Our front door's deadlatch falls into the strike pocket when pulled close -- if gently closed, it's ok. So it just needs a minor adjustment.

If you look at the latch, you can see where it has been worn from rubbing against the pocket.

The strike plate we have is one of those larger ones so I can't just replace it with an off the shelf adjustable one.

I've seen some articles talking about shimming -- but I don't see how shimming the strike would keep the deadlatch from falling in. The strike plate does have the piece of metal that bends into the pocket, but I doubt bending that out would make a difference as the bend would pretty much be in the same place.

Making new holes so close to the existing ones seems like a bad idea.

I don't see any way to effectively adjust the weatherstripping to keep the door from closing so far.

I'm thinking the only option is to remove the strike plate and maybe make the screw holes a tad wider to allow it to be shifted.

What's the best way to deal with this?

enter image description here enter image description here


Finally got around to finishing this -- I had to replace the latch again because the latch jammed as it has before from wear on the dead latch mechanism.

So in the end I did remove the strike and toothpick'ed the holes, redrilled, and moved it slightly towards the outside. It was surprising how finicky this was to have the door click shut with an appropriate amount of force and still have the deadlatch not fall into the pocket.

In anticipation of having to move it several times I used shorter screws until I was sure of the position. I also used shims (pieces of 14g wire) and tape to hold it in place during testing.

  • Whom ever installed that door latch striker plate did a damn shabby job of of it. Looks like crap.
    – Michael Karas
    Nov 3, 2017 at 5:05
  • @MichaelKaras it mostly looks bad because it was upgraded to the larger plate from a smaller one.
    – rrauenza
    Nov 3, 2017 at 5:09
  • Yeah. But a real craftsperson would have removed part of the jamb board surface in that area and installed a glued in patch. Then carefully made a new cutout for the new strike plate. When it was all done, sanded and repainted it would like an original. Instead you have an ugly mess on your door frame.
    – Michael Karas
    Nov 3, 2017 at 5:14
  • Ah! I wondered how it could be repaired. Thanks.
    – rrauenza
    Nov 3, 2017 at 5:15

2 Answers 2


Best approach for adjusting the strike plate.

  1. Size up where it seems the plate needs to go and how much offset it seems to need.
  2. Remove the existing strike plate.
  3. Fill the existing screw holes with a whittled pine plug that you glue with wood workers glue and pound into the hole.
  4. Optional - If you are not into whittling a pine plug for the old screw holes you can try what many people do which is to dip tooth picks in the glue and shove as many as possible into the hole till it is not possible to insert any more.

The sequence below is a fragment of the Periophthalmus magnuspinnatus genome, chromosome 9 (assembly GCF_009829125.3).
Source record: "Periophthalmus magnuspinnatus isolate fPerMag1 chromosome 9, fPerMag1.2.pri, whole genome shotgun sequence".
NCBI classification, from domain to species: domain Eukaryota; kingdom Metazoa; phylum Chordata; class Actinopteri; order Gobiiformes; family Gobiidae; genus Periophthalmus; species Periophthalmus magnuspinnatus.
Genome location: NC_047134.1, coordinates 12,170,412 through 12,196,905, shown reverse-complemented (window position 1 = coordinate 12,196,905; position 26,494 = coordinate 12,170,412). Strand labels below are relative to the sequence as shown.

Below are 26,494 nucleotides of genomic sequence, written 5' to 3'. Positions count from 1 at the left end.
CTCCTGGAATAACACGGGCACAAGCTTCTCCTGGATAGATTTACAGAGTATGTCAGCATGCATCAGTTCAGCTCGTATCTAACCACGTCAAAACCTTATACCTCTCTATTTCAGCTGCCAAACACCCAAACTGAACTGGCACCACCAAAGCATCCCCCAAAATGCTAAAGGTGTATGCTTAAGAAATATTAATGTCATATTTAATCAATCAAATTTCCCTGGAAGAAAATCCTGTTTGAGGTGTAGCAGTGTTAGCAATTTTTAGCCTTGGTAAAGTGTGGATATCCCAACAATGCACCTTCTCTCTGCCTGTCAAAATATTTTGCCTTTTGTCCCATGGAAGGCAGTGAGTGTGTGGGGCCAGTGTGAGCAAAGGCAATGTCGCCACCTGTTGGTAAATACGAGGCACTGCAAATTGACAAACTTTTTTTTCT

5. Let the glue dry on the screw hole plugs.
  6. Use a sharp chisel or very fine toothed hobby saw to cut off the excess screw hole plug material even with the jamb surface.
  7. Mark and drill new pilot holes for the strike plate screws at the offsetted location. Remember that pilot holes for screws are smaller than the outside thread diameter of the screws but not smaller than the inner diameter of the screw thread.
  8. Reinstall the strike plate using the screws into the new pilot holes.
  9. If you messed up you can always go back to step 1 and repeat.
  • How far do you reckon it needs to be moved over? I was thinking less than 1/8".
    – rrauenza
    Nov 3, 2017 at 5:11
  • @rrauenza - How in the world can I even begin to suggest how far you have to adjust the strike plate. You have the door there. I think it is up to you to try to figure out the offset needed. It should be easy enough to figure out the offset by how much over travel the door has now that causes the problem. One way would be to temporarily shim the door against the closing surface with successive thin layers of cardboard till you find a shim thickness that prevents the security pin from falling into the strike plate hole when the door is slammed hard shut. (continued)
    – Michael Karas
    Nov 3, 2017 at 5:22
  • (continued from above). The shim thickness thus achieved would be how much to offset the striker plate. If you are not successful with a creative solution to get the offset figured out correctly you can always fall back to step 9 in my answer.
    – Michael Karas
    Nov 3, 2017 at 5:23
  • I thought the wear on the deadlatch photo was a good indicator of how far it needs to move. My opinion is less than an 1/8". I have to pull it fairly hard to drop the deadlatch into the pocket. With less than 1/8" I'm hoping not to have to redrill the holes and weaken the screw holes.
    – rrauenza
    Nov 3, 2017 at 5:25
  • You get a point just for the toothpick trick for hole filling. Dec 11, 2019 at 16:15

If I'm understanding you correctly the long bottom strike plate is the problem. From the picture it looks like the plate needs to move forward and be mortis in deeper. Mark new location and remove the wood. The hump can be flatten some if needed. As for the old screw holes insert a small wood dowel with glue into the holes, you will want a sung fit, allow to dry. Test first just using one screw on each side in case adjustment is needed. enter image description here

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